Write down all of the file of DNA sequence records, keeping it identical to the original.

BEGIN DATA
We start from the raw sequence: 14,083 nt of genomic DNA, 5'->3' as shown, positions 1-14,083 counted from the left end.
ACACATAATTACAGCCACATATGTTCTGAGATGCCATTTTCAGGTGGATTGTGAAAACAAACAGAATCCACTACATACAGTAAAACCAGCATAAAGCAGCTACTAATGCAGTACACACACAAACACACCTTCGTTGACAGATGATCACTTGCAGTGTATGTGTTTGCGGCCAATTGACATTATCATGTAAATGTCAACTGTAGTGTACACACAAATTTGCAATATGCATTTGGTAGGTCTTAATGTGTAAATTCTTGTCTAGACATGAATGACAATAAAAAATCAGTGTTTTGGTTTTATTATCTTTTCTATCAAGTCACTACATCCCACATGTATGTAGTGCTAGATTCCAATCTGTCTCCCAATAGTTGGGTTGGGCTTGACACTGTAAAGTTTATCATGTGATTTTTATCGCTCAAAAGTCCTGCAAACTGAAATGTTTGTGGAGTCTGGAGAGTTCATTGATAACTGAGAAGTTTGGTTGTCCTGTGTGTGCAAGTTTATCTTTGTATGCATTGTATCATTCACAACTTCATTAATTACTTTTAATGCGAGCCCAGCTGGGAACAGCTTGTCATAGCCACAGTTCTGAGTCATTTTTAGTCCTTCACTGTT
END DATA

We start from the raw sequence: 14,083 nt of genomic DNA, 5'->3' as shown, positions 1-14,083 counted from the left end.
ACACATAATTACAGCCACATATGTTCTGAGATGCCATTTTCAGGTGGATTGTGAAAACAAACAGAATCCACTACATACAGTAAAACCAGCATAAAGCAGCTACTAATGCAGTACACACACAAACACACCTTCGTTGACAGATGATCACTTGCAGTGTATGTGTTTGCGGCCAATTGACATTATCATGTAAATGTCAACTGTAGTGTACACACAAATTTGCAATATGCATTTGGTAGGTCTTAATGTGTAAATTCTTGTCTAGACATGAATGACAATAAAAAATCAGTGTTTTGGTTTTATTATCTTTTCTATCAAGTCACTACATCCCACATGTATGTAGTGCTAGATTCCAATCTGTCTCCCAATAGTTGGGTTGGGCTTGACACTGTAAAGTTTATCATGTGATTTTTATCGCTCAAAAGTCCTGCAAACTGAAATGTTTGTGGAGTCTGGAGAGTTCATTGATAACTGAGAAGTTTGGTTGTCCTGTGTGTGCAAGTTTATCTTTGTATGCATTGTATCATTCACAACTTCATTAATTACTTTTAATGCGAGCCCAGCTGGGAACAGCTTGTCATAGCCACAGTTCTGAGTCATTTTTAGTCCTTCACTGTT